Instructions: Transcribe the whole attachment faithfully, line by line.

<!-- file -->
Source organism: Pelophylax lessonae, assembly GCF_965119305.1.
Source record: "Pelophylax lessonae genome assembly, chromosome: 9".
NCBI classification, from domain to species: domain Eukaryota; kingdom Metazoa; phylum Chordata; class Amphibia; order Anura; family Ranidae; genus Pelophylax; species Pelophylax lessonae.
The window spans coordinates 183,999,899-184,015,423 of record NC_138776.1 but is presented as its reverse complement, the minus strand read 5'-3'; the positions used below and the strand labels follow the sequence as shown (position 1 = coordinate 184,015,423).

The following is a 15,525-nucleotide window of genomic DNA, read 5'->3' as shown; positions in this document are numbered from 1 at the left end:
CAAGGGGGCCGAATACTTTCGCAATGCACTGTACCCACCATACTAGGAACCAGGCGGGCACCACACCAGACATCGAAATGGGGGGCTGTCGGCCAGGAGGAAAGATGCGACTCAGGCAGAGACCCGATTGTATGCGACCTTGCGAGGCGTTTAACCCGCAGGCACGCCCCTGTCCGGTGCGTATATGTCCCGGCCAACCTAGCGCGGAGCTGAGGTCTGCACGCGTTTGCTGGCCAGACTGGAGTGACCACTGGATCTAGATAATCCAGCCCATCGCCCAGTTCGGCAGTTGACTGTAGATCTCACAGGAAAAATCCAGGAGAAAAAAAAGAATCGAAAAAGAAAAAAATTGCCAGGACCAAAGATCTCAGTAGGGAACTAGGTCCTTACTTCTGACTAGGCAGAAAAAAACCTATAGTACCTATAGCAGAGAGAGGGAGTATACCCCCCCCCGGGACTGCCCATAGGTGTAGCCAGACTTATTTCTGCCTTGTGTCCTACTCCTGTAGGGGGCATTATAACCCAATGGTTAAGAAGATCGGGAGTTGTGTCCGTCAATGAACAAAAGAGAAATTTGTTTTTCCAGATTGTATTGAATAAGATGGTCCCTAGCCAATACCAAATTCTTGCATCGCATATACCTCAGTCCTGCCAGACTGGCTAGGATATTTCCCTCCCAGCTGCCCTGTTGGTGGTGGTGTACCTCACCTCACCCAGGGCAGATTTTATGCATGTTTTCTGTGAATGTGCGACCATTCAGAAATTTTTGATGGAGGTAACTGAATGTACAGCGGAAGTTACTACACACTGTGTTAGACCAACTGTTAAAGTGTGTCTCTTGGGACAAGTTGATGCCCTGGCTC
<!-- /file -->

Source organism: Pelophylax lessonae, assembly GCF_965119305.1.
Source record: "Pelophylax lessonae genome assembly, chromosome: 9".
NCBI classification, from domain to species: domain Eukaryota; kingdom Metazoa; phylum Chordata; class Amphibia; order Anura; family Ranidae; genus Pelophylax; species Pelophylax lessonae.
The window spans coordinates 183,999,899-184,015,423 of record NC_138776.1 but is presented as its reverse complement, the minus strand read 5'-3'; the positions used below and the strand labels follow the sequence as shown (position 1 = coordinate 184,015,423).

The following is a 15,525-nucleotide window of genomic DNA, read 5'->3' as shown; positions in this document are numbered from 1 at the left end:
CAAGGGGGCCGAATACTTTCGCAATGCACTGTACCCACCATACTAGGAACCAGGCGGGCACCACACCAGACATCGAAATGGGGGGCTGTCGGCCAGGAGGAAAGATGCGACTCAGGCAGAGACCCGATTGTATGCGACCTTGCGAGGCGTTTAACCCGCAGGCACGCCCCTGTCCGGTGCGTATATGTCCCGGCCAACCTAGCGCGGAGCTGAGGTCTGCACGCGTTTGCTGGCCAGACTGGAGTGACCACTGGATCTAGATAATCCAGCCCATCGCCCAGTTCGGCAGTTGACTGTAGATCTCACAGGAAAAATCCAGGAGAAAAAAAAGAATCGAAAAAGAAAAAAATTGCCAGGACCAAAGATCTCAGTAGGGAACTAGGTCCTTACTTCTGACTAGGCAGAAAAAAACCTATAGTACCTATAGCAGAGAGAGGGAGTATACCCCCCCCCGGGACTGCCCATAGGTGTAGCCAGACTTATTTCTGCCTTGTGTCCTACTCCTGTAGGGGGCATTATAACCCAATGGTTAAGAAGATCGGGAGTTGTGTCCGTCAATGAACAAAAGAGAAATTTGTTTTTCCAGATTGTATTGAATAAGATGGTCCCTAGCCAATACCAAATTCTTGCATCGCATATACCTCAGTCCTGCCAGACTGGCTAGGATATTTCCCTCCCAGCTGCCCTGTTGGTGGTGGTGTACCTCACCTCACCCAGGGCAGATTTTATGCATGTTTTCTGTGAATGTGCGACCATTCAGAAATTTTTGATGGAGGTAACTGAATGTACAGCGGAAGTTACTACACACTGTGTTAGACCAACTGTTAAAGTGTGTCTCTTGGGACAAGTTGATGCCCTGGCTC